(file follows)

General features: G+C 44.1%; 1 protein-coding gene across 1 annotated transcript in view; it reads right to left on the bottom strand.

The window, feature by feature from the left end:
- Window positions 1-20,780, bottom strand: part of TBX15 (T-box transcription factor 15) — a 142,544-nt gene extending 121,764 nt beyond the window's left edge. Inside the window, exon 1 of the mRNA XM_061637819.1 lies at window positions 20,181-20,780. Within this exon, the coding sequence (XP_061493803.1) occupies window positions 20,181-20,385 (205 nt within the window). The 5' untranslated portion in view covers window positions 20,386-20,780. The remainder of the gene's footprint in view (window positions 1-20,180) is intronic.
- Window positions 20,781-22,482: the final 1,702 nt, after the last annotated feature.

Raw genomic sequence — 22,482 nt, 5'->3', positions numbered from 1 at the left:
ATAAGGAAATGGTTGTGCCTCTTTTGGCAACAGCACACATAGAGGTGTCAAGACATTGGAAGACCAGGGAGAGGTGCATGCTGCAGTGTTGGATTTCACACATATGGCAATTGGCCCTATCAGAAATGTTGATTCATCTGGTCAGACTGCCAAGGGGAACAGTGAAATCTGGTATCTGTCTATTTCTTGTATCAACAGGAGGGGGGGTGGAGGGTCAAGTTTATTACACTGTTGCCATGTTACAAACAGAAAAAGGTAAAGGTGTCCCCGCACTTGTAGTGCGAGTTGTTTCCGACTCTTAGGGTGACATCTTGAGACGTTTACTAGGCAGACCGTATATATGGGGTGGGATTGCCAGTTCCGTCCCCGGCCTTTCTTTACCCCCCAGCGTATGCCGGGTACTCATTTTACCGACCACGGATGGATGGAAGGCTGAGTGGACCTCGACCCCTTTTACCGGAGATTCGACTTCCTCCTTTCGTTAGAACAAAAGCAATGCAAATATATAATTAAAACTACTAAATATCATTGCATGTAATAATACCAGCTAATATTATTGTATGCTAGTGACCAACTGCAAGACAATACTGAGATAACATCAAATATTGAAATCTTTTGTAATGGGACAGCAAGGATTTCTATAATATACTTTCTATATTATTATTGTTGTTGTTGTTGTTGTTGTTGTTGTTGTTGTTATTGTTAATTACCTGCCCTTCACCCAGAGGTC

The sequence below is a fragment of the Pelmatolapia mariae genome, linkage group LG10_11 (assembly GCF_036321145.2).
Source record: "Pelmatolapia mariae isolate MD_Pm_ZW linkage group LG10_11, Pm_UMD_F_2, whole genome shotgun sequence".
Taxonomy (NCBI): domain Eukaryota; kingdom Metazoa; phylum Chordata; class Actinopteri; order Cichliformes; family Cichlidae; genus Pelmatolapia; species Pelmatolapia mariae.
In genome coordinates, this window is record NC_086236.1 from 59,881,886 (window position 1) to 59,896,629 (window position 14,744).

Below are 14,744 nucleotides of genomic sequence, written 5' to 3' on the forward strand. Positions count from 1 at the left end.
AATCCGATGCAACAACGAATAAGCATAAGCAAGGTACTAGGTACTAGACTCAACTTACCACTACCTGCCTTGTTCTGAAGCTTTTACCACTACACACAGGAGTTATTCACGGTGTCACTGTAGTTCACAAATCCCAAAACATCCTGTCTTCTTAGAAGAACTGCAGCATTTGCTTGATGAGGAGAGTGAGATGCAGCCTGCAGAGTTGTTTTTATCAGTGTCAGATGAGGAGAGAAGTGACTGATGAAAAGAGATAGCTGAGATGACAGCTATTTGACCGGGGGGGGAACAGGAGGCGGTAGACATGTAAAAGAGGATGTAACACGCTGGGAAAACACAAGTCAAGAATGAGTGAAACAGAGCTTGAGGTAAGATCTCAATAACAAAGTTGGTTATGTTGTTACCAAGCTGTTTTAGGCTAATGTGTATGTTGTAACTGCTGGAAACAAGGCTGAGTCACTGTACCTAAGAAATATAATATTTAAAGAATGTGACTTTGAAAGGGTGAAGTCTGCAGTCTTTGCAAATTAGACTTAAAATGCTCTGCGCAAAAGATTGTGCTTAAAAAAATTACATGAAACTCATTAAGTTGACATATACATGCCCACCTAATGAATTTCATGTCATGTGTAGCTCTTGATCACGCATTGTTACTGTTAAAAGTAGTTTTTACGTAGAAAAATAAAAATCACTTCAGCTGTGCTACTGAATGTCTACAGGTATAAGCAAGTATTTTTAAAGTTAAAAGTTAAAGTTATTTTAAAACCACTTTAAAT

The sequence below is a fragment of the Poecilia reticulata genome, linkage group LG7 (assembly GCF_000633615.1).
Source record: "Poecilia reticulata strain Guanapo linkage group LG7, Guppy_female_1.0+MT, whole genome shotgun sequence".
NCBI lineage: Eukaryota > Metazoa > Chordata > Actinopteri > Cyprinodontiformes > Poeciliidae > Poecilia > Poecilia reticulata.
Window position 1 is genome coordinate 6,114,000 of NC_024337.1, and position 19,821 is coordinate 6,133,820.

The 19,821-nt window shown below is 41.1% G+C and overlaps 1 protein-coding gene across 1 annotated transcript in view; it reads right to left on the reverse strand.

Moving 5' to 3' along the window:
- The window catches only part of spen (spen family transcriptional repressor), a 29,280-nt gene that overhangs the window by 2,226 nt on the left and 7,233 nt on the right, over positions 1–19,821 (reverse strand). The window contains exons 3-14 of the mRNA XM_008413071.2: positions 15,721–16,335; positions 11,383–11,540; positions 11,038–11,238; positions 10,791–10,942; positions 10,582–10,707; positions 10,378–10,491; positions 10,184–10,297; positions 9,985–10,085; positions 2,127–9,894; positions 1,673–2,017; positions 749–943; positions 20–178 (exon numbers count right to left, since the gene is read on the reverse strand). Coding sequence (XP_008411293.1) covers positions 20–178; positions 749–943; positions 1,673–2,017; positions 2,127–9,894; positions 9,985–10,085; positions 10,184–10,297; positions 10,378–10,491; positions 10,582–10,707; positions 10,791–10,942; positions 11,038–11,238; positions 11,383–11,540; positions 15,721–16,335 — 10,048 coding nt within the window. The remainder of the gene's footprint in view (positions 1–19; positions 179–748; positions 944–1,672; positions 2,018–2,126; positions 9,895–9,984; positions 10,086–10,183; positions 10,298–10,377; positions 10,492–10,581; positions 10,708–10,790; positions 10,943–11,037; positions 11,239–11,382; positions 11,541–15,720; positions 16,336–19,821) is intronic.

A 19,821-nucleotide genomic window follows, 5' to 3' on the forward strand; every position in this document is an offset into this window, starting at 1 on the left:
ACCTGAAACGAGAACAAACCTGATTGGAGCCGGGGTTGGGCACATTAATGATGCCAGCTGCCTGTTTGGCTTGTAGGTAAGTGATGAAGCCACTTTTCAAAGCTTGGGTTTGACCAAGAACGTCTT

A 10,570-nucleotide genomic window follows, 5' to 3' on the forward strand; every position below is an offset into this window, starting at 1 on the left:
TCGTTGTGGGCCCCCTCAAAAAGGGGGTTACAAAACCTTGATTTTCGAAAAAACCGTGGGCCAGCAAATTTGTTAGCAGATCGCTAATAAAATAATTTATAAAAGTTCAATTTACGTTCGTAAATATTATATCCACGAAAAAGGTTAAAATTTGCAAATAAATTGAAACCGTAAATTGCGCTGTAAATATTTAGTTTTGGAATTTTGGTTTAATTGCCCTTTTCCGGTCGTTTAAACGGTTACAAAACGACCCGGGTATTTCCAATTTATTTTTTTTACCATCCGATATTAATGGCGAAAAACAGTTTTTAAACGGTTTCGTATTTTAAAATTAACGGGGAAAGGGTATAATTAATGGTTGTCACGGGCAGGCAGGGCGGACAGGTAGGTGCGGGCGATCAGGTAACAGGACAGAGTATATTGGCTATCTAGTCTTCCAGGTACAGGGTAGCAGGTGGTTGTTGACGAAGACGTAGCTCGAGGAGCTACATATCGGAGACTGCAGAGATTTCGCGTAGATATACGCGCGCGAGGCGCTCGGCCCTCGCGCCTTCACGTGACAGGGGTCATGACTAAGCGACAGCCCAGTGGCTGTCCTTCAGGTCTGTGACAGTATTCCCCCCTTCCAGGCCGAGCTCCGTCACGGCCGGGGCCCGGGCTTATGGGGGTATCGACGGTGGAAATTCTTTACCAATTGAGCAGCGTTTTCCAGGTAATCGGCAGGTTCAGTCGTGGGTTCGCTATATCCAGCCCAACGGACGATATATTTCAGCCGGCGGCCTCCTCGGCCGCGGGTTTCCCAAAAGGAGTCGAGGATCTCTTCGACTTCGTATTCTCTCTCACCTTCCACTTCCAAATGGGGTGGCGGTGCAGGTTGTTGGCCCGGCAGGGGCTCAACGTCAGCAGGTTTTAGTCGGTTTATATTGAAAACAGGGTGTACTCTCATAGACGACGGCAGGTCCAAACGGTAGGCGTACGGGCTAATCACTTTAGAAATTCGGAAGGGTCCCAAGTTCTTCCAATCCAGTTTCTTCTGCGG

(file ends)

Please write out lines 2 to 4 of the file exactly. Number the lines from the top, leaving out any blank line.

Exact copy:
The window, feature by feature from the left end:
- Window positions 1-20,780, bottom strand: part of TBX15 (T-box transcription factor 15) — a 142,544-nt gene extending 121,764 nt beyond the window's left edge. Inside the window, exon 1 of the mRNA XM_061637819.1 lies at window positions 20,181-20,780. Within this exon, the coding sequence (XP_061493803.1) occupies window positions 20,181-20,385 (205 nt within the window). The 5' untranslated portion in view covers window positions 20,386-20,780. The remainder of the gene's footprint in view (window positions 1-20,180) is intronic.
- Window positions 20,781-22,482: the final 1,702 nt, after the last annotated feature.